Not Educating Themselves on STIs
“Many people conflate their self-perception with their risk of getting an STI,” says Balestrieri. “They may underestimate the prevalence of STIs and/or believe only people they have othered in some way could be positive. Get educated, and don’t rely on self-righteousness as a form of risk reduction. People from all walks of life can and do test positive for STIs.”
RELATED: How to Diagnose and Treat Chlamydia
One type of miseducation Balestrieri factors out? Believing that oral contraception stops STIs.
“The birth control pill is designed to prohibit pregnancy and has no recorded efficacy in thwarting the transmission of STIs,” she says. “Do not rely on oral contraception as a form of risk reduction for STIs.”
RELATED: Sexually Transmitted Infections That Show on Your Face
Leaving the Onus of Responsibility on Your Partner
For straight guys, intercourse can generally be a sport of letting the lady determine. If they see it as being “up to her” whether or not the intercourse occurs or not, they could additionally take a extra passive position in the case of whether or not condoms are used.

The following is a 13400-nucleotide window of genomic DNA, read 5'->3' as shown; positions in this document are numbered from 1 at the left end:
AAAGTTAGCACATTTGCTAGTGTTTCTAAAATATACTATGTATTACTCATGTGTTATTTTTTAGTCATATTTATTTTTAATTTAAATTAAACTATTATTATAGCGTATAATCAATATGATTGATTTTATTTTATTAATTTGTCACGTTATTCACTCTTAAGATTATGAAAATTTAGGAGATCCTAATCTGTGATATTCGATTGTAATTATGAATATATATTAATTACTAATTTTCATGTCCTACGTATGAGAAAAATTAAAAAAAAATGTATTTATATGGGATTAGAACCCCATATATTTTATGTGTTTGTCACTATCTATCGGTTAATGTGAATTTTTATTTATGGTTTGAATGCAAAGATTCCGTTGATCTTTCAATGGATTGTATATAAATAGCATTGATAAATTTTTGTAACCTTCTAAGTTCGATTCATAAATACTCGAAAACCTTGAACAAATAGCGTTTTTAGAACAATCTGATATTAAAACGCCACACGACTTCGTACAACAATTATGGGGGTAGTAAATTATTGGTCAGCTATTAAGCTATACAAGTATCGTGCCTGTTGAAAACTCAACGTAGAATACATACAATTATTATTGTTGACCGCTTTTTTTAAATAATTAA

After all, in case you can’t get pregnant, a associate keen to forgo condoms could also be seen as a bonus relatively than as a purple flag. But that’s an unproductive mind-set a few dialog that needs to be a two-way road, O’Reilly factors out.
“Your gender and genitals do not determine the role you ought to play in safer sex,” she says. “Everyone can play a role, so step up and talk about safer sex practices from the onset.”
Not Talking About Safer Sex
“Communication makes sex safer and more pleasurable,” O’Reilly says. “And when you talk about safer sex, it can put you at ease to enjoy sex with fewer worries and distractions.”
O’Reilly suggests these dialog starters that will help you deal with the speak easily:
“I was last tested X months ago. How about you?”
“Before we get to the good stuff, let’s make sure we’re both feeling comfortable about safety precautions…”
“I brought condoms. Is there anything else you want to use to reduce risk?”